A slang term, which was regrettably coined gender-specific, as persons who do not pay child support includes "moms" as well as "dads".
In Lavoie v Wills, Justice John Rooke of the Alberta Court of Queen's Bench wrote:
"The slang term deadbeat dad has been used in the media and by the public for some time for fathers who do not obey court orders for payments of support for children....
"Many so-called deadbeat dads are those who not only fail to follow court orders, but abandon their children, leave the jurisdiction or otherwise fail to take care of their responsibilities. There is no excuse for their conduct."
In LD v RD, Judge Stansfield of the British Columbia Provincial Court used these words to describe the phenomena:
"No doubt, Mr. D. is a very nice man to sit and have coffee with; no doubt, he is a very good person to build your greenhouse; but he has been a wholesale failure as a father. I am not going to mince words in that characterization because it is simply the truth. Indeed, Mr. D. said himself in his evidence that he is, and I quote, "a terrible father." To use my own language again, he is the quintessential "deadbeat dad." His kids have received very little from him financially and it sounds like they have received very little from him in the way of non financial parental guidance and support."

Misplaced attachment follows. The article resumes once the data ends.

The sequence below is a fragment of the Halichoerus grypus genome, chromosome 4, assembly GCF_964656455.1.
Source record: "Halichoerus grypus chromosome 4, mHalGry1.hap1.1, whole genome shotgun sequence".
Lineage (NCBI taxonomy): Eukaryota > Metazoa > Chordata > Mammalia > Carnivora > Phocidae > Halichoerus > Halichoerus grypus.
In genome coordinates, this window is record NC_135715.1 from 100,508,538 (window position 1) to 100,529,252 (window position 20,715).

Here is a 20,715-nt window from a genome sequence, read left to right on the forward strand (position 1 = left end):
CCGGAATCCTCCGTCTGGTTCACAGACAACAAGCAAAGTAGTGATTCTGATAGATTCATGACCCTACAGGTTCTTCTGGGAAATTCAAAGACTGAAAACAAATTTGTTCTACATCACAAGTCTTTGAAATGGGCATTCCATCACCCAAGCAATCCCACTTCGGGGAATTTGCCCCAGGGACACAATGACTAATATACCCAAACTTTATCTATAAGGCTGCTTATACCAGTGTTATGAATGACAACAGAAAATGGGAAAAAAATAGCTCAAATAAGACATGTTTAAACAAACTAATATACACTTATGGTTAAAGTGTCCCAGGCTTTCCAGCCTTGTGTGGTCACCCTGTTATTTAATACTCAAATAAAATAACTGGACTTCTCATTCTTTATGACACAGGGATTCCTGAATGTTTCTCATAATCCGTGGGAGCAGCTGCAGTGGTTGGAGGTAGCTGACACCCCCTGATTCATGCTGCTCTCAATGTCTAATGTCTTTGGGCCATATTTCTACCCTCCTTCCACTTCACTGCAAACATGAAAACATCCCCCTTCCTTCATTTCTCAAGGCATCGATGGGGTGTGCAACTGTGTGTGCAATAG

In his 2004 article for the Western New England Law Review, Marquette University Law School professor David Ray Papke described the term as follows:
"The notion of deadbeat dads found a place in the public consciousness. Blessed with an alliterative lilt, the phrase connoted lazy, irresponsible fathers who could but would not pay their child support and who probably should not have fathered children in the first place."
In 1998, the United States Congress passed a statute which had this title: Deadbeat Parents Punishment Act
§ 228), designed to facilitate the enforcement of child support
obligations in regards to payors
who purposely moved from state to state to avoid child support